On this page you can find some of the most common, as well as popular, claims that need some TLC with regards to truth and science.
With all the self-acclaimed guru’s it’s a tough mission to weed out the trustworthy literature from the utter nonsense that some people will make you believe, only to soothe their ego and take your money, for useless products.
Below this priceless list, I’ll walk you through the “how’s & why” about our methodology, but first, here’s your go-to list.
Popular health and body myths:
- Milk causes brittle bones – false. It is often stated, by the anti-milk lobbies, that milk causes brittle bones seeing the link between high milk consumption countries and hip fractures. What they forget to mention is that those high milk consumption countries generally are quite wealthy and thus a lot more people can eat better and also enjoy better health care, thus: people get much older – so it’s not the milk consumption but the fact that the average life expectancy is way higher and older people who do not train regularly just have brittle bones due to age and too little effective exercise. 
- Eating eggs every day is bad – false. 3 eggs a day can even be good for you. Yay!!! 
- Sugar is addictive – false, it just tastes nice. Stop eating (added) sugars and you won’t have withdrawal symptoms, you might miss it though 😉 
- Strength training will make you big – false, unless you do it for years and years and years, with a calorie surplus, a hectic training regime of 4+ max training per week, extra supplements and probably some jabs in the but, catch my drift? 
- Hormonal or blood analysis are necessary for great results – false, you pay huge amounts of well-earned cash for something that will only make your wallet lose weight. The science clearly shows no preference for, or against, it.
- Squats are good for a better/bigger booty – false. The squat is a knee dominant exercise wich mostly activates the quadriceps. If you want to work on a bigger and stronger but, you’ll want to do hip dominated movements like hip thrusters, glute bridges, pull-through’s, etc., which are hip-dominated exercises.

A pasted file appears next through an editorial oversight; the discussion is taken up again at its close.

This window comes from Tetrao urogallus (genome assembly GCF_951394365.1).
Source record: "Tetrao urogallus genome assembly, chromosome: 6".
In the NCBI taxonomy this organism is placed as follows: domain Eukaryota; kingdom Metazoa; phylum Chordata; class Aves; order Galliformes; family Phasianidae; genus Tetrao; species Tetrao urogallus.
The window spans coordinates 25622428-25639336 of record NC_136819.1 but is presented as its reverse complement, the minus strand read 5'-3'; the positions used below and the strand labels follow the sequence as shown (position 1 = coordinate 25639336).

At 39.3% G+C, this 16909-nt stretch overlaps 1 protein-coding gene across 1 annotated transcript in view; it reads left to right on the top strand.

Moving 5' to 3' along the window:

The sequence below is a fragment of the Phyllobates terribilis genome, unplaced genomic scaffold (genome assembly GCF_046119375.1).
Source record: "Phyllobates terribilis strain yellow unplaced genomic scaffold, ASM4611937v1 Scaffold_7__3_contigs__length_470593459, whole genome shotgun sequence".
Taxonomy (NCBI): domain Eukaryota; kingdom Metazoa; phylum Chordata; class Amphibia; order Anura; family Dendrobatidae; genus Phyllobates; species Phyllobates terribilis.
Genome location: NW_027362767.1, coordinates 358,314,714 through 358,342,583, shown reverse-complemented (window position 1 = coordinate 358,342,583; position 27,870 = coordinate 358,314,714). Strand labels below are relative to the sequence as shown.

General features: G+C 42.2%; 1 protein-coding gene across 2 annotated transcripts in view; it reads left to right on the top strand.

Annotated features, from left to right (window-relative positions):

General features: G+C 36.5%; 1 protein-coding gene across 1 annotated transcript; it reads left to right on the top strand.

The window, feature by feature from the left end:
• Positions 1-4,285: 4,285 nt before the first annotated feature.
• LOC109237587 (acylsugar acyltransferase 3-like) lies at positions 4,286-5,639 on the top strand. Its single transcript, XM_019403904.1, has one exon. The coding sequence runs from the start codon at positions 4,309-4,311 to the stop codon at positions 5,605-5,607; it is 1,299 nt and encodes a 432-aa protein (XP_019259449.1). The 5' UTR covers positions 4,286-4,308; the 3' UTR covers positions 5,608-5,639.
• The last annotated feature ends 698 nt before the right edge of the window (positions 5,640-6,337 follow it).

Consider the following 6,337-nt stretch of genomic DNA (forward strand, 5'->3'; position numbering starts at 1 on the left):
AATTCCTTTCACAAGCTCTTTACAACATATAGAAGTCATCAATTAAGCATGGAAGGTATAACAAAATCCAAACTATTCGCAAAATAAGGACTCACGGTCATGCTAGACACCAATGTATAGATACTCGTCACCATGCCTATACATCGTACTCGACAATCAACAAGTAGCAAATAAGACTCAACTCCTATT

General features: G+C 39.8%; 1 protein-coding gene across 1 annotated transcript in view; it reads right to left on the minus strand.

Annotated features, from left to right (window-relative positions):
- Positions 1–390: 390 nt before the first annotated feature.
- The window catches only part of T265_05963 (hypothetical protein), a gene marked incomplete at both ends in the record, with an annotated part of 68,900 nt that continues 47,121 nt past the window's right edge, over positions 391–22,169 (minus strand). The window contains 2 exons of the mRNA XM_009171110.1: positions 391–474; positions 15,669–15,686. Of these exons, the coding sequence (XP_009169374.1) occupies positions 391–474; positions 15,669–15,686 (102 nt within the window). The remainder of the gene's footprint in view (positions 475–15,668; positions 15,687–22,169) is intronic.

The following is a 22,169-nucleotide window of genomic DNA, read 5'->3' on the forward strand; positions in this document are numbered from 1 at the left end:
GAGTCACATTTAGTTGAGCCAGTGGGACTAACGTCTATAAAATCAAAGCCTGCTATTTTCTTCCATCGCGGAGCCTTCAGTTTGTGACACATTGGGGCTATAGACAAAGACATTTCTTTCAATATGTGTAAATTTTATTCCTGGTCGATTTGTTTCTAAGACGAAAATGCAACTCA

- Vegans don’t need extra protein – false unless you consume kilo’s of protein rich vegetables, every.day.
- Too much protein is bad for you – false. What your body doesn’t use can get used later and the excess of that gets thrown out.
- The deadlift is bad for your back – false. On the contrary, learning how to deadlift properly and strengthening your movement actually strongly decreases your risk of getting back problems.
- Aspartame is a bad sweetener replacement – false, nothing wrong with it, same as stevia.
You won’t lose weight if you eat too little. False. The whole “survival mode” is utter nonsense – To give you some hard hitting perspectives: starvation camps, famine stricken regions would be ecstatic if this were possible. Also – bodybuilders would not be able to lower their fat% so low.  
- Squatting with your knees past your toes is bad – false, next time you take the stairs, have a look at your knee position, no problem. The advice of not letting your knees travel past your toes is from a physio perspective for people with knee problems. This means that most instructors are told to use this reference in group classes where you don’t know who’s got knee problems. This is why we work with specific tests and movement scans to see who can go low if it’s needed for their goal(s).
- BCAA’s are necessary for optimal muscle growth – false. BCAA’s are just extremely expensive proteins that lack all – round growth support. “For this fundamental reason, a dietary supplement of BCAAs alone cannot support an increased rate of muscle protein synthesis. The availability of the other EAAs will rapidly become rate limiting for accelerated protein synthesis.” Get your proteins from natural protein sources preferably and supplement with protein shakes if needed. 
- Strength training is bad for children – false. Climbing a tree is strength training if you think about it. Though children under the age of 16 should preferably not be doing max PR’s nor sport-specific strength training, 
Remember to check in regularly for updates on this list.
Elaboration on our methodology:
The information on this page, and on this whole website, will regularly be adapted according to new viable research that passes the rigorous tests and qualifications such as scientific research set up.
“Scientific research set-up?” – I heard you thinking. Well, there are specific aspects of a research concept that need to be up to par before you can draw the conclusion that there might be some truth to the results published. It can get extremely technical so I’m not going to waste your time on the nitty-gritty, though a few things that we look at, as a small, tight knit, group of evidence-based trainers and coaches, of which I’m honoured to be a part of.
Would you also like to know how we can help you with the best, scientifically proven methods? Start here
A few pointers, yes there are more, that we look at, sometimes even before we look at the rest of the results of a given research paper are:
- Peer reviewed
- Number of people
- Diversity of people
- Self – reporting
- Human or animal tested
- Guadalupe-Grau A, Fuentes T, Guerra B, Calbet JA. Exercise and bone mass in adults. Sports Med. 2009;39(6):439-68